Review Summary: Donovan's psychedelic masterpiece. A milestone in 1960s psychedelia.
Donovan was still in the midst of finding his sound with his first two records, but by his third, entitled Sunshine Superman, he clearly defined his trademark psychedelic style. Up until that point, he was limited to your standard folk music, probably drawing some comparisons to Dylan that tarnished his image at the time. Well, that changed quite a bit with Sunshine Superman, which happens to contain some of his best work.
First off here, if one were to compare this record to the two that preceded it, he or she would first notice its striking instrumentation. Compared to the sparse, more guitar/harmonica-based instrumentation of his last two, Sunshine Superman is a groundbreaking (for Donovan, at least) display of a variety of very unusual choice in instruments, including sitars and harpsichords. Yes, it seems strange to have Middle-Eastern instruments on pop songs that aren't "Norwegian Wood", but they really work quite well in this context.
Anyway, the album kicks off with one of Donovan's biggest hits, which would have to be the title track. Most people familiar with Donovan already know this one, probably because it's been on every one of his compilations and most "Best of the 60s!" compilation albums. Still though, it's a great cut. It's also pretty neat being able to hear some of Jimmy Page's session work prior to his Zeppelin career, even if he's actually playing for probably only ten seconds. Regardless, it's definitely one of the more psychedelic tracks on this album, and probably one of the most memorable.
The album loses its up-tempo feel as soon as the next track begins, which is the almost-seven-minute "Legend of a Girl Child Linda", an acoustic number featuring only Donovan, his acoustic, and a small section of strings and winds. I'm not entirely sure as to what the lyrics are actually about, but I do know that his love-interest at the time was named Linda, so some lines in the track could very likely be referring to her. That aside, there's definitely a medieval feel to the lyrics. Without question, the guy was deeply fascinated with these medieval themes, as nearly every song on here revolves around them. And the ones that don't are usually about acid.
The next two songs follow in the footsteps of the last, still very mellow and medieval. "Three King Fishers" is probably the most Middle-Eastern tune on here. I've never been entirely fond of the melody, but it's still a decent listen. Same goes for "Ferris Wheel". They're both good songs, but they pale in comparison to some of the other stuff on this record.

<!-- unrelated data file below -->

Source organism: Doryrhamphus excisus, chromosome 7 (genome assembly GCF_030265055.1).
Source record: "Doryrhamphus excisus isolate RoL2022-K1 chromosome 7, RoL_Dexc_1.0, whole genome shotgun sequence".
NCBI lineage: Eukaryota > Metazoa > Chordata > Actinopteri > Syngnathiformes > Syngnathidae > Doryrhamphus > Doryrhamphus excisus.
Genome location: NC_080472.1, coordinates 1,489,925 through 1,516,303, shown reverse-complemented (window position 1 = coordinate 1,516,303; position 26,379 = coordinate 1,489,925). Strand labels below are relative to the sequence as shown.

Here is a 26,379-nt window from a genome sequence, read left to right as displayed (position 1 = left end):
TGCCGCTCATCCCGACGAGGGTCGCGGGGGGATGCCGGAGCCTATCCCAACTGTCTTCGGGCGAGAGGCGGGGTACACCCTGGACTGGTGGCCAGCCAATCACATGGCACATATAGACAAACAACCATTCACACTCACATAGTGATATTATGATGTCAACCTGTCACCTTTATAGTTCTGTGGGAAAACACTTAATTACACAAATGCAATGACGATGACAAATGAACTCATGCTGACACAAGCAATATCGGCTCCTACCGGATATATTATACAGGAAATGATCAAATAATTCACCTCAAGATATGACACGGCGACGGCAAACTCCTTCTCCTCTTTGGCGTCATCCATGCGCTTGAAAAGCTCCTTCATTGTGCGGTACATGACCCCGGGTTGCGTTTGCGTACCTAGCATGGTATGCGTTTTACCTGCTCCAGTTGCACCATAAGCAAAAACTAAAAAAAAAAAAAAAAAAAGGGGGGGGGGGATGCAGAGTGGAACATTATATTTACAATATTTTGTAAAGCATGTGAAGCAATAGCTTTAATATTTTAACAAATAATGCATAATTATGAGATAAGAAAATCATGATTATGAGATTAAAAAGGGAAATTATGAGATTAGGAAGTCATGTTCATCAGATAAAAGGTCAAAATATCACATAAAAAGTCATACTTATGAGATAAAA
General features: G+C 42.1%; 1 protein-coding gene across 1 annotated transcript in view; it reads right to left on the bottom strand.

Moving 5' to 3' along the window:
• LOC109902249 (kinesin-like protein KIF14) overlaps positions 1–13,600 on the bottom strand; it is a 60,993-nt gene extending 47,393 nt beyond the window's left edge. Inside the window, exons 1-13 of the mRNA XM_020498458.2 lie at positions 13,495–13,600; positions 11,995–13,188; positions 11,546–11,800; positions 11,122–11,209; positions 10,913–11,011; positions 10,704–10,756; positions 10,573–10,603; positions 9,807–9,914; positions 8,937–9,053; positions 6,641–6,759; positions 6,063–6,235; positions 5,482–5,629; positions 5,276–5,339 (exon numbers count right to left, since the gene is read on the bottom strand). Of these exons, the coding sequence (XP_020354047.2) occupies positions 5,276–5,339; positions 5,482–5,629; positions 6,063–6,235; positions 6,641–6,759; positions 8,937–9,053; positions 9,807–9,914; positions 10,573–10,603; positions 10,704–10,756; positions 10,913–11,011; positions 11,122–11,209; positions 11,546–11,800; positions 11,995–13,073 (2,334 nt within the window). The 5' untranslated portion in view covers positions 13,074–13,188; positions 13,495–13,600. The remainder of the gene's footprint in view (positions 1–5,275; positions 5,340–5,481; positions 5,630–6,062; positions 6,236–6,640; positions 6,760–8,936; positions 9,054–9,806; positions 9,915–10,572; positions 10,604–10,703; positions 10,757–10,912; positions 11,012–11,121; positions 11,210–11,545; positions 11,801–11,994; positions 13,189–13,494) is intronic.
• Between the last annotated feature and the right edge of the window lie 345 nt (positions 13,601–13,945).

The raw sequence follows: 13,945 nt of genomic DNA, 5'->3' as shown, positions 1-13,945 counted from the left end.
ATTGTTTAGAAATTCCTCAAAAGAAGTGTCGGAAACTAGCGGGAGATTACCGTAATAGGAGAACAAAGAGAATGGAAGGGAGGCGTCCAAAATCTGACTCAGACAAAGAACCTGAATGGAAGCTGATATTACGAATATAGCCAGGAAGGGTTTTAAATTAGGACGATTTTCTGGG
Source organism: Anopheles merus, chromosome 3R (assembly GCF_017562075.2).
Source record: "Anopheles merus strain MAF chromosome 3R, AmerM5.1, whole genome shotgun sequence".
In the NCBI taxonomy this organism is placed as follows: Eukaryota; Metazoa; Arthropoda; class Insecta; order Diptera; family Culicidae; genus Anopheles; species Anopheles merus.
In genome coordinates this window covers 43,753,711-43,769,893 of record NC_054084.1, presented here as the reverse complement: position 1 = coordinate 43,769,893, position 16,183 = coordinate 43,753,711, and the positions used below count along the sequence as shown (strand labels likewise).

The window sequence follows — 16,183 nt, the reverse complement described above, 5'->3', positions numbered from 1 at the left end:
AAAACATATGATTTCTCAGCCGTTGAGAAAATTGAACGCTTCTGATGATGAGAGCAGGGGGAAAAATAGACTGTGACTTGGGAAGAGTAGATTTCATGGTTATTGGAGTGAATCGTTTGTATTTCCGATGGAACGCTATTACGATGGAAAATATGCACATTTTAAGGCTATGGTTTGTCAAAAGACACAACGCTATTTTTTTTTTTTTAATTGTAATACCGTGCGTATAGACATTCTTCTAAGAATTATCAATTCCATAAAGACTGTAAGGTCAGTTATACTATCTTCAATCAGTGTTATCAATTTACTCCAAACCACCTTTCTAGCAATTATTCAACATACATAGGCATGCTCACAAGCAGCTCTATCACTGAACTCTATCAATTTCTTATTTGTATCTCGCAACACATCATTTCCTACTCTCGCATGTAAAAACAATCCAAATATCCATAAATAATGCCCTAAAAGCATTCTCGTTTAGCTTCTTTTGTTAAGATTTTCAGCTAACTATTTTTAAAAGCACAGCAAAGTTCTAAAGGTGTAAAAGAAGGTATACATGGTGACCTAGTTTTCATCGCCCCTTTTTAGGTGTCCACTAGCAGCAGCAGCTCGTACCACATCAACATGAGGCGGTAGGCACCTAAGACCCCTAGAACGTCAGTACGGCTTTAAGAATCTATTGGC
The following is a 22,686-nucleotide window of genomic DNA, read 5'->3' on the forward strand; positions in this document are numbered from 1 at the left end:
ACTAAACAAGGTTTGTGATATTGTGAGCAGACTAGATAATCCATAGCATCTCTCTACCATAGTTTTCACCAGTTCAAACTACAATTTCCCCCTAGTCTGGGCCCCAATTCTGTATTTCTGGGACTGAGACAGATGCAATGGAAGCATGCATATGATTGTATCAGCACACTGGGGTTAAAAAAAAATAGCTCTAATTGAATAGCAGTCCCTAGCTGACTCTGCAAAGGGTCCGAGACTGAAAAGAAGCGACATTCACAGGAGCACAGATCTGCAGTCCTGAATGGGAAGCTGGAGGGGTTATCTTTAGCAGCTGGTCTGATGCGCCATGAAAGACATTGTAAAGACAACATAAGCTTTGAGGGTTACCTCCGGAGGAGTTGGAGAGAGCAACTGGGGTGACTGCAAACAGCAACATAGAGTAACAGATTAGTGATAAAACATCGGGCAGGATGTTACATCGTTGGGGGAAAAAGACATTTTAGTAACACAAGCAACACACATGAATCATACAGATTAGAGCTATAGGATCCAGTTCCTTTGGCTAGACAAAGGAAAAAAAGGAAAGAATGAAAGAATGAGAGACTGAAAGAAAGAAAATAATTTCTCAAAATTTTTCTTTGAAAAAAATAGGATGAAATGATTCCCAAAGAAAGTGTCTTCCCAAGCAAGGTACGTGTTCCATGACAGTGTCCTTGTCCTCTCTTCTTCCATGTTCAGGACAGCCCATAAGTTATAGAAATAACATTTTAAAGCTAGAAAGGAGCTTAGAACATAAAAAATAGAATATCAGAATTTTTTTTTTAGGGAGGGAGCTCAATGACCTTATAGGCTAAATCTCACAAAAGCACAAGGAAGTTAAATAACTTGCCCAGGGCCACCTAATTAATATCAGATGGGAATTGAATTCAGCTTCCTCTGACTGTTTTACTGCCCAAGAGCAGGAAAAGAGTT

"Bert's Blues", is definitely a standout on the album. It's easily the bluesiest tune ever written by Donovan up until "Barabajagal", and it works really well with the instrumentation. Lots of hand-drums and harpsichords, which is nothing unusual for this record. Also, there's an astonishingly good baroque-style harpsichord solo around the 2:20 mark that solidifies the track as one of Donovan's best. And for those who are wondering, the title alludes to acoustic guitar guru Bert Jansch, who had a notable influence on Donovan as well as Neil Young, Jimmy Page, and Paul Simon.
Side two opens with another big Donovan hit, "Season of the Witch". While I've never been particularly fond of the song, it is considered to be one of the first psychedelic songs and was pretty influential at its time. I've always felt that it clashed with the rest of the album because it's so standard sounding-it could have been done by any other big folk guitarist from the mid 60s. It just doesn't showcase the unique instrumentation that makes the rest of Sunshine Superman such an animated album.
Moving on, we then have "The Trip", which I've always thought was very similar to the title track, probably just because of their similar subject matter. This could be evident by the fact that it was the B-side of the 1966 Sunshine Superman single. Anyway, it's another great song full of subtle LSD references and such. Great.
"Guinevere" slows down the tempo a bit, and reverts back to the infamous medieval themes of Donovan's limitless imagination. Nothing new on this track, but it's good, nonetheless. It's very consistent, and a bit more exciting than some of the stuff on the first side.
The penultimate track is "The Fat Angel", which is known for name-checking Jefferson Airplane, another psychedelic band that actually released their debut album the same month that Sunshine Superman was released. Interesting. But all in all, it's another consistent track from Mr. Leitch.
The closing number happens to be possibly the best on the entire album. "Celeste" is the closest thing to a ballad on Sunshine Superman, and it happens to be a very charming one. The lyrics explain that it's always much easier going through tough changes in life if you have someone to go through them with. While most probably already know this, it's nice having Donovan tell it to us with his intriguing wordplay. To me, this is not only the perfect album closer, but the true gem of the record. Lots of beautiful melodies and instrumentals compressed into a four minute pop song. It really is a remarkably great song.
So, all in all, Sunshine Superman was Donovan's strongest music effort at its release in 1966, and quite possibly one of the best albums of the scope of his career. It's the only album of his that captures his signature psychedelic sound in full form. While there are a couple of clunkers on this collection, there isn't anything that stands out for being exceptionally weak. Every track is certainly worth a listen, if not multiple. Unfortunately, this album was overshadowed by other big names from its time (Beatles, Dylan), but its musical quality and lasting appeal is not at all diminished by it. Give it a listen.